Tim Wu, professor at Columbia Law School, has an intriguing paper available entitled, “On Copyright’s Authorship Policy”:
It has long been the stated aspiration of copyright to make authors the masters of their own destiny. Yet more often than not, the real subject of American copyright is distributorsâ€”book publishers, record labels, broadcasters, and othersâ€”who control the rights, bring the lawsuits, and take copyright as their industries’ “life-sustaining protection.” Modern American copyright history revolves heavily, though not entirely on distributors, either asking for more industry protection, or fighting amongst themselves.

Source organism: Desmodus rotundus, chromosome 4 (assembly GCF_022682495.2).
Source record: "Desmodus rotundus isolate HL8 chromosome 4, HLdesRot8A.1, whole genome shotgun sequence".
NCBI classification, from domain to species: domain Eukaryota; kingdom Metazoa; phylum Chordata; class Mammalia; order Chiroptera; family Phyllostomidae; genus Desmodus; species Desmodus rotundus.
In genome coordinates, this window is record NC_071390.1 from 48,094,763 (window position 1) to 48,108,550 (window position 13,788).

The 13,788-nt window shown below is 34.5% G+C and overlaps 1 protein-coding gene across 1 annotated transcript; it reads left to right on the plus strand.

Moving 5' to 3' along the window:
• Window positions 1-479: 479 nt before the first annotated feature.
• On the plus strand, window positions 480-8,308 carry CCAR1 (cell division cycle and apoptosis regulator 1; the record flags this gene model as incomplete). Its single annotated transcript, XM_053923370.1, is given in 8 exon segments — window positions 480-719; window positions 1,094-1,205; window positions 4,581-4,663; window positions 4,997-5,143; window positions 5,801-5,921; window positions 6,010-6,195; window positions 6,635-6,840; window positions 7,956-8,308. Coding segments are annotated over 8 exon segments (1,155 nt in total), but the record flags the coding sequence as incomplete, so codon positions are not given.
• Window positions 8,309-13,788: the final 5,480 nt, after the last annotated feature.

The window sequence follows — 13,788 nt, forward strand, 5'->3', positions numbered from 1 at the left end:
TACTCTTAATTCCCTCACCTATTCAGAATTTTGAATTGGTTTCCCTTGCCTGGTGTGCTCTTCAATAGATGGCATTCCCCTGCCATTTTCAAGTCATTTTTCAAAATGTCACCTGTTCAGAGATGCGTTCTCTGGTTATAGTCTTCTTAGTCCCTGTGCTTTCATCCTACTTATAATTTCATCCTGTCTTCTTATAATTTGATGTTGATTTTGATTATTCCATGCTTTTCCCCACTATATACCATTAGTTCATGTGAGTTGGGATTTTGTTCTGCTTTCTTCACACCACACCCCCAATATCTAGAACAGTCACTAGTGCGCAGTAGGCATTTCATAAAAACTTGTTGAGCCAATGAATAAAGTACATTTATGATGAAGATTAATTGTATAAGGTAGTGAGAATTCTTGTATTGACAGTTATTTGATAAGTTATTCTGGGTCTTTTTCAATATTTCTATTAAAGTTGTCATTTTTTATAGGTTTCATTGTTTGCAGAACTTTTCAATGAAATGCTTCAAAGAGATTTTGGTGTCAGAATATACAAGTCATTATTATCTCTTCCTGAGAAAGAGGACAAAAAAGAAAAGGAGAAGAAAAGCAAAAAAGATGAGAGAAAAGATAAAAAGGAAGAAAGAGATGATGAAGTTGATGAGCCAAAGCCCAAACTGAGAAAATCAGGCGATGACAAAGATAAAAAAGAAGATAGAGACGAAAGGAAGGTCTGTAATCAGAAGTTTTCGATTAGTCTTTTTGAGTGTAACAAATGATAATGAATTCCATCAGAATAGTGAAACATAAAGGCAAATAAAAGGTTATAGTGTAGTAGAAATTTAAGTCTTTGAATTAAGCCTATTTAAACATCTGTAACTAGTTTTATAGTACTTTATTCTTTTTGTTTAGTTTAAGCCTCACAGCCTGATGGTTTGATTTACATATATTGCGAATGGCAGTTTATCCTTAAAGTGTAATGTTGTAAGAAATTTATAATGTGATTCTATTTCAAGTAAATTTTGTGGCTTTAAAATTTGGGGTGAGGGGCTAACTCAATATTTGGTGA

Tim’s point is that copyright ends up choosing what kind of authors are allowed to make art, and which ones aren’t. For example, extending copyright over samplingâ€”but not over reproducing distinctive licks or melodic snippetsâ€”means that mashup artists’ music is illegal, but the white skiffle and R&B artists who adapted black music for their own (the Rolling Stones, Elvis and the Beatles, for example) get to make all the music they want.